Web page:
Reflecting a national trend, roll-your-own tobacco shops have been opening up all over Southwest Florida.
More than half the cost of a pack of cigarettes is in taxes. By rolling their own, smokers can beat the tax man. And, the roll-your-own tobacco emporiums help make it easy.
At CTC Tobacco in Port Charlotte the rolling machines are busy all day. Smokers are able to buy the equivalent of carton of cigarettes for about $14. The cheapest generic cigarettes sold at Wal-Mart cost $46 a carton. Blake Vantrees opened CTC Tobacco earlier this year.
"It's tough economic times and lot of people who smoke tend to be working class or poorer and so the price of cigarettes is a big impact on them and it seemed a situation where people needed inexpensive cigarettes and it seemed like a good time to do it," he said.
But, government officials are taking notice.
The federal government sharply increased the tax on cigarette tobacco and pipe tobacco in 2009 to help pay for the expansion of the Children's Health Insurance Program. Both kinds of tobacco had been taxed at $1.09 a pound. The pipe tobacco tax jumped to nearly $3 and cigarette tobacco to almost $25.
Roll your own tobacco shops are selling their customers product labeled pipe tobacco – thus the lower price. So, what's the difference between pipe and cigarette tobacco?
Congressional liaison for the Alcohol, Tobacco, Tax and Trade Bureau Tom Hogue said the feds are looking for a way to clarify that.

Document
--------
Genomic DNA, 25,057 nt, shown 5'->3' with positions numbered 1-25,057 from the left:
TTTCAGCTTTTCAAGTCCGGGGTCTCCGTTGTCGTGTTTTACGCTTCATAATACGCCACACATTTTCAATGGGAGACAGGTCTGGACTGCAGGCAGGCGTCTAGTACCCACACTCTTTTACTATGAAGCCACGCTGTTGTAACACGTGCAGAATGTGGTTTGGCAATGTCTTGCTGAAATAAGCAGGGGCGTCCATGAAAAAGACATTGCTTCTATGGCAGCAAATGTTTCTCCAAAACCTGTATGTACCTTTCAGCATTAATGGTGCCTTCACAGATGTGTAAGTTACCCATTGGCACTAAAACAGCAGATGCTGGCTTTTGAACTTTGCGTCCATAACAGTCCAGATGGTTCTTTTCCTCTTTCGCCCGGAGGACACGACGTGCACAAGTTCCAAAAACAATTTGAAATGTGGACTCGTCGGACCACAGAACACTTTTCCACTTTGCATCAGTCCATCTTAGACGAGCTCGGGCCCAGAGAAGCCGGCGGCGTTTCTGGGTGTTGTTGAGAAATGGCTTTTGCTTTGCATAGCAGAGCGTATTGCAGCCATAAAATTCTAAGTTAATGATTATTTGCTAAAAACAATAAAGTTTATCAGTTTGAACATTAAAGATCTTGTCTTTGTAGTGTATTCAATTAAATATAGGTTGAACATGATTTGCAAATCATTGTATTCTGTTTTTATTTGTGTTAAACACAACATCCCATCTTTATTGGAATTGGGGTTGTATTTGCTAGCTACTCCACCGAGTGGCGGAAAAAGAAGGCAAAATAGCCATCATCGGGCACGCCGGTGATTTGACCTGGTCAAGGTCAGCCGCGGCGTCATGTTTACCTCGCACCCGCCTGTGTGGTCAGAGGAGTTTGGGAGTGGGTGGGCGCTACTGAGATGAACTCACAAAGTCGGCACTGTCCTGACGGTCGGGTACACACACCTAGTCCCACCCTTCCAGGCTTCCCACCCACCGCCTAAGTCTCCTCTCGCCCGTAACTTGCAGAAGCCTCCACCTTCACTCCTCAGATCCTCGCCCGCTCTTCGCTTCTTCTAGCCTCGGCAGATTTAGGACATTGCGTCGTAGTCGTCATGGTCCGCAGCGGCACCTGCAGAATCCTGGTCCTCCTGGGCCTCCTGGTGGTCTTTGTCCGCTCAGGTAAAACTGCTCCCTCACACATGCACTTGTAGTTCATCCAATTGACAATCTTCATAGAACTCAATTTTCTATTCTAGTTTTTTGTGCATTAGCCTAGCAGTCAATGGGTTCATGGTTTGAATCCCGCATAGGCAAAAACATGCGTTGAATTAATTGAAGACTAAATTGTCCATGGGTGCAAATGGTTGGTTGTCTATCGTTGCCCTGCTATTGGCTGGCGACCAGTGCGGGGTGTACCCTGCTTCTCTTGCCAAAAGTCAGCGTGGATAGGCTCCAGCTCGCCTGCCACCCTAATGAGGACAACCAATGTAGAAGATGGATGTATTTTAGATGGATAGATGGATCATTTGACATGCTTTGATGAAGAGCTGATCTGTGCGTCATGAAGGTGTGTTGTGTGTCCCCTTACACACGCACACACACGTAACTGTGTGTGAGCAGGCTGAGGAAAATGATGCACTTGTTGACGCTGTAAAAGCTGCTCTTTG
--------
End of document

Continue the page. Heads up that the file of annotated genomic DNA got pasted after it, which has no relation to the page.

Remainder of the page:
"Our lab has been looking into that quite a bit we have not found at this point a single silver bullet test that will let us look at two products and say definitively that this is a pipe product and this is a roll your own product. It's very hard to draw a distinction," he said.
Hogue said the feds will continue to try to define a difference and implement the law.
Customers at roll-your-own shops don't pay state taxes either. But, that could soon change in New Hampshire where Assistant Attorney General David Rienzo argued before the state Supreme Court that roll-your-own shops are subject to provisions of the Tobacco Master Settlement Agreement reached between the states and the tobacco industry in 1998.
"Among those obligations is that manufacturers who never joined the MSA have to pay into an escrow account a certain amount of money for every cigarette they manufacture in the state. We took the position that the tobacco shops that bought the machines and operate them constitute manufacturers," he said.
The New Hampshire Supreme Court agreed and the price of cigarettes produced in roll-your-own shops there could soon reflect that decision.
Meanwhile, a Federal Court in Ohio placed an injunction on enforcing a similar lower court decision there. The appeal resulting in the injunction was brought by RYO Machine Rental, which provides cigarette rolling machines to roll-your-own operations in many states. RYO's President Phil Accordino said the original decision was not fair.
"The judge agreed with us that these machines could hardly be deemed manufacturing machines – a manufacturing machine for Phillip Morris will produce 20,000 cigarettes a minute – it would take our machines two days to produce what their machine would produce in one minute," he said.
Accordino said a hearing on the appeal will be scheduled later this year. Officials in Florida declined to comment on the tax status of roll-your-own cigarettes in this state pending the decision in Ohio.